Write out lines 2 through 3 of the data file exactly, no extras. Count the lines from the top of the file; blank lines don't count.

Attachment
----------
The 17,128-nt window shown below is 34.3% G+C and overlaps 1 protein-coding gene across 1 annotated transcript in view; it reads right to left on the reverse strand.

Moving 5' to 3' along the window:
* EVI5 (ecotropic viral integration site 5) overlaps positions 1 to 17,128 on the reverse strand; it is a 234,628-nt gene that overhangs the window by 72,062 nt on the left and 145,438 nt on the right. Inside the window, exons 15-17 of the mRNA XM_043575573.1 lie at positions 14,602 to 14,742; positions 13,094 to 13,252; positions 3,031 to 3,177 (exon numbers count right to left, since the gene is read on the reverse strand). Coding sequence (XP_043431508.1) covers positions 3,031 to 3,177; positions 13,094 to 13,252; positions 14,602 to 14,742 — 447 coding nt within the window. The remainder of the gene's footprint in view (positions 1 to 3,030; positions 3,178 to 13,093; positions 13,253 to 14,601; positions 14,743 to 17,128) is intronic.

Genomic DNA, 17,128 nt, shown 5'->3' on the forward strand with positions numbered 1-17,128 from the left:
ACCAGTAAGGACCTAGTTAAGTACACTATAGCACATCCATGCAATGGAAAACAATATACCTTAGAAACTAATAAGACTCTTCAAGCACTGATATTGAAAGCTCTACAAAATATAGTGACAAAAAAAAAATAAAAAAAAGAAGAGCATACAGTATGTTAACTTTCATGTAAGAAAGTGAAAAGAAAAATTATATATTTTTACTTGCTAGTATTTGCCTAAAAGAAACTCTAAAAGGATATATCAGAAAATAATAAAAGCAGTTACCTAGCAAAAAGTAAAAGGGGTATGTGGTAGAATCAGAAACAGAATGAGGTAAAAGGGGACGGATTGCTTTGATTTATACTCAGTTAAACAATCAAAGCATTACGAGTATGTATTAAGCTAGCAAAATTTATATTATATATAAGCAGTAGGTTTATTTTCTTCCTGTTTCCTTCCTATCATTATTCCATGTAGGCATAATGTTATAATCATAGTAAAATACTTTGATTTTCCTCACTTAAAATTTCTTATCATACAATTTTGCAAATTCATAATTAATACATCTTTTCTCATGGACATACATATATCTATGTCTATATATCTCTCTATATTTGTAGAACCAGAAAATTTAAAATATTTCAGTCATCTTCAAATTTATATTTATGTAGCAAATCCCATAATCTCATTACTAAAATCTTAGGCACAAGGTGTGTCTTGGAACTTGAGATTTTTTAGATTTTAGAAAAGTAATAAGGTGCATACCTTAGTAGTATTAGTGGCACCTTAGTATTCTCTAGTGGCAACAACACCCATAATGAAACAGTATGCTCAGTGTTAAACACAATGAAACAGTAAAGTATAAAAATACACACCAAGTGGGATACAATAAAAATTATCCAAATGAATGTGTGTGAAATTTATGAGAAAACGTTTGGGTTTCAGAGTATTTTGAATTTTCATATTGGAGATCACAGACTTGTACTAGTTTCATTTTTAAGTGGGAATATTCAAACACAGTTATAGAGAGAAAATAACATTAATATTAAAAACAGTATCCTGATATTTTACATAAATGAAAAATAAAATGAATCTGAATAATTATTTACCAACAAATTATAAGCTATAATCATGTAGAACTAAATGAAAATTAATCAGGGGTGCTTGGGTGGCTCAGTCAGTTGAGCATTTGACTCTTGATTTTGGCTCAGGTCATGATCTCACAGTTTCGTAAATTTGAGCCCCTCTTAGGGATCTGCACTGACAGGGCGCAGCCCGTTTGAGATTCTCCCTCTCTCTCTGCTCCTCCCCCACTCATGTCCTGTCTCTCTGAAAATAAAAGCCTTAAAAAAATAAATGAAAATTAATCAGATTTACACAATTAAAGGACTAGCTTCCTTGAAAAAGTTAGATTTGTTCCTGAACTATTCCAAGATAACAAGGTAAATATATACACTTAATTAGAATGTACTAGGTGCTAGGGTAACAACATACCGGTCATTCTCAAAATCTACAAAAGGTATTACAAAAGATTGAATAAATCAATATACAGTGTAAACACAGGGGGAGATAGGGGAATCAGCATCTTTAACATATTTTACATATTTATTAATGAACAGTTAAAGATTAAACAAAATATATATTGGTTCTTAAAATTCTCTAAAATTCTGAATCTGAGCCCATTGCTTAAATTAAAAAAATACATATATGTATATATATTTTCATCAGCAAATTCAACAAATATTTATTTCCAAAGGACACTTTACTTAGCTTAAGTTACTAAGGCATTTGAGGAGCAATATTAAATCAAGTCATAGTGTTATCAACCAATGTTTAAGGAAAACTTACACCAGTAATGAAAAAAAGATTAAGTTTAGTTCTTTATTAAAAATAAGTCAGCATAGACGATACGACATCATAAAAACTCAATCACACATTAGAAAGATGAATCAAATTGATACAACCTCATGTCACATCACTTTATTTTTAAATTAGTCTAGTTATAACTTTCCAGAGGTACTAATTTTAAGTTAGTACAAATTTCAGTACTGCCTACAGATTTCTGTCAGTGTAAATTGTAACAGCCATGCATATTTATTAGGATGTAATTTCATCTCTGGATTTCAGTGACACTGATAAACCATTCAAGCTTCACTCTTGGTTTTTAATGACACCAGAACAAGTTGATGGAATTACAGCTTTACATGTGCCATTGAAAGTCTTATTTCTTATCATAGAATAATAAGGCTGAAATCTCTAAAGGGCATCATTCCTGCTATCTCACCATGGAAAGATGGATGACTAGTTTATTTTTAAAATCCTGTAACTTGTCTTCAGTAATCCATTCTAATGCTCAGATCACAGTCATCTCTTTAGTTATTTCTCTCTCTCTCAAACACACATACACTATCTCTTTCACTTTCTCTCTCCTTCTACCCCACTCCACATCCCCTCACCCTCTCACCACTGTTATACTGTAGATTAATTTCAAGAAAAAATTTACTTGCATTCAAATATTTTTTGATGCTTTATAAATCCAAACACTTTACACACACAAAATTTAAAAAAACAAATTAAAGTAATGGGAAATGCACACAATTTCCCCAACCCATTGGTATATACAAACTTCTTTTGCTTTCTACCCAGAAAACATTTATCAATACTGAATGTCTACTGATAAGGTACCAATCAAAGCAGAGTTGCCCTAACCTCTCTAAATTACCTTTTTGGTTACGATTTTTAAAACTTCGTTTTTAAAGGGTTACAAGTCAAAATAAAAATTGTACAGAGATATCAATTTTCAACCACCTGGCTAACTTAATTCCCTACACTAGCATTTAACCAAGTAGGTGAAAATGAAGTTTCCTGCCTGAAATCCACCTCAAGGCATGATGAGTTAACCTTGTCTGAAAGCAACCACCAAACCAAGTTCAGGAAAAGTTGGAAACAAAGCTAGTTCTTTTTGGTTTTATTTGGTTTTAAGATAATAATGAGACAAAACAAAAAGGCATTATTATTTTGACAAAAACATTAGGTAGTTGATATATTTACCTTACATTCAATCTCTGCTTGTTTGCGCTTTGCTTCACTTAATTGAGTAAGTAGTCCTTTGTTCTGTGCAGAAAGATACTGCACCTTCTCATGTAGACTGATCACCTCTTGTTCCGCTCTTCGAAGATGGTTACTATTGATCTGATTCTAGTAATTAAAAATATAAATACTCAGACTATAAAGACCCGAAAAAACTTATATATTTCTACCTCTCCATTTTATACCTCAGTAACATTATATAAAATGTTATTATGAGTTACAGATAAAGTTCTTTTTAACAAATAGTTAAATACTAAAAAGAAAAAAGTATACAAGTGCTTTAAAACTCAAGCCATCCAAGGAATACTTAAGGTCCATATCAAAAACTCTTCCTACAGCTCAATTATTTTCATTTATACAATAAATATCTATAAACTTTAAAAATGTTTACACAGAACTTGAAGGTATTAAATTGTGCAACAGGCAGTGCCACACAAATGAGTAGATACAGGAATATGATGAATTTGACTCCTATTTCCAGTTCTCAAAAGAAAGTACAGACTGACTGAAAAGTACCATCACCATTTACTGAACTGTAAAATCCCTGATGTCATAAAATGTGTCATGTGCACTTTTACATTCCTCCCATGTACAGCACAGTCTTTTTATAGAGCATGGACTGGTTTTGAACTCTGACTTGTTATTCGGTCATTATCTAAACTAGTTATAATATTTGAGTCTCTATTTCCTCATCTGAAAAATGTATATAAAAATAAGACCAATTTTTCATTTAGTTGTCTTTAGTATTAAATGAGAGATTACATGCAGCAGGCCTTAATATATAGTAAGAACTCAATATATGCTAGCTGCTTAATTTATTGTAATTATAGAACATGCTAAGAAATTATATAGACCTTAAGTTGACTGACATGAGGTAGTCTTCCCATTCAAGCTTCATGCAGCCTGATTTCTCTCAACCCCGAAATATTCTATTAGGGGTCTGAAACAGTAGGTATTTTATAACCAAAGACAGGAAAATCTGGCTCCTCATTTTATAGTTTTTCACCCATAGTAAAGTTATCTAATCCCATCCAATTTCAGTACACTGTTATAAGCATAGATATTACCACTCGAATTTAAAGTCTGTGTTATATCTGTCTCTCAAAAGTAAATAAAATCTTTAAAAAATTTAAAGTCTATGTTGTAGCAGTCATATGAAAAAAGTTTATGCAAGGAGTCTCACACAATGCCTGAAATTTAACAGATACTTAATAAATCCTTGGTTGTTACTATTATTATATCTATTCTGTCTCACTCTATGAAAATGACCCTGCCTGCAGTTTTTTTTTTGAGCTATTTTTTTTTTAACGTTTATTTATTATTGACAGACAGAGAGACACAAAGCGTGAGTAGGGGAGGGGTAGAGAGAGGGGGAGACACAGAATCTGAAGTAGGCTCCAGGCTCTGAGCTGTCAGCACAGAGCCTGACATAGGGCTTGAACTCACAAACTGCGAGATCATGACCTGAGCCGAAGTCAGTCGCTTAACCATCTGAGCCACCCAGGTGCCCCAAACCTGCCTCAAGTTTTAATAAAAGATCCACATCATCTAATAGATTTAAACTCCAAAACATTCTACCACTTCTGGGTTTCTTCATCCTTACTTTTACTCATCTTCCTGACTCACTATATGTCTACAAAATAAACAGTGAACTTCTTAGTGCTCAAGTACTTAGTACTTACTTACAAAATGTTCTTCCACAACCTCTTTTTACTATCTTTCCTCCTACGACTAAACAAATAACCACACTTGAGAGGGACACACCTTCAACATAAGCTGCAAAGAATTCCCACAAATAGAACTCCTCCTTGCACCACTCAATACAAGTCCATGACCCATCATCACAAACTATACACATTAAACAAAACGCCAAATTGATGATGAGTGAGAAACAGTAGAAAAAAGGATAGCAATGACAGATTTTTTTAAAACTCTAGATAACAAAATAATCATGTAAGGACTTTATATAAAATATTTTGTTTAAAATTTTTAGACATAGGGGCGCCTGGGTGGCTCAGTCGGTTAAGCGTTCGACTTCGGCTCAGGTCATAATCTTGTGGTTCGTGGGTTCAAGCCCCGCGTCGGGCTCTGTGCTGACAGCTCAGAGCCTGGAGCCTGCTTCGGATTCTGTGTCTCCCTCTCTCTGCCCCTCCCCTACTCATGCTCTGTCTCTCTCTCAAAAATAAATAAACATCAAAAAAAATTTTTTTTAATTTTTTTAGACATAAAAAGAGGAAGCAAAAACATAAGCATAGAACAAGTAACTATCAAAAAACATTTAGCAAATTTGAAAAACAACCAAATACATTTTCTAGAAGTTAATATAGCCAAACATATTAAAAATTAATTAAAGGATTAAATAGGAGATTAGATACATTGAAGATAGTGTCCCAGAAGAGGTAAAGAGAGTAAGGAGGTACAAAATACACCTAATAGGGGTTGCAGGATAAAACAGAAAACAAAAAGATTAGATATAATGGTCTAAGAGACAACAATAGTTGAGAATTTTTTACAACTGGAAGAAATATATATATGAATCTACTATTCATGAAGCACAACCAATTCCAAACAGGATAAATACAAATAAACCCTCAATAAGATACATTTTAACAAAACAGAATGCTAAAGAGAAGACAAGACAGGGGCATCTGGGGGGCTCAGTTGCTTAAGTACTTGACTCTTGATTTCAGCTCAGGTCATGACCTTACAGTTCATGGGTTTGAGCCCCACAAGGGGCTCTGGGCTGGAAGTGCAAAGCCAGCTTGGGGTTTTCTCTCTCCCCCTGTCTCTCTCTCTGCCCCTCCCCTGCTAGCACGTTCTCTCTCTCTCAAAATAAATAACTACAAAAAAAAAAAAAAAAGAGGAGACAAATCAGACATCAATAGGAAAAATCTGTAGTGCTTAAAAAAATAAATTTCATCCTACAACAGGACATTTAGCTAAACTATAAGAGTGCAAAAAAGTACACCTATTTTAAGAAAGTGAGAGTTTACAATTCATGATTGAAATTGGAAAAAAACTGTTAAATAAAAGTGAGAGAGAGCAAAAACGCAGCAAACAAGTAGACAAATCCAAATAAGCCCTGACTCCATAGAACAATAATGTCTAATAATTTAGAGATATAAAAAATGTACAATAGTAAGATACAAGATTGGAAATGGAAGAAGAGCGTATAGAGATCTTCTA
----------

Moving 5' to 3' along the window:
* EVI5 (ecotropic viral integration site 5) overlaps positions 1 to 17,128 on the reverse strand; it is a 234,628-nt gene that overhangs the window by 72,062 nt on the left and 145,438 nt on the right. Inside the window, exons 15-17 of the mRNA XM_043575573.1 lie at positions 14,602 to 14,742; positions 13,094 to 13,252; positions 3,031 to 3,177 (exon numbers count right to left, since the gene is read on the reverse strand). Coding sequence (XP_043431508.1) covers positions 3,031 to 3,177; positions 13,094 to 13,252; positions 14,602 to 14,742 — 447 coding nt within the window. The remainder of the gene's footprint in view (positions 1 to 3,030; positions 3,178 to 13,093; positions 13,253 to 14,601; positions 14,743 to 17,128) is intronic.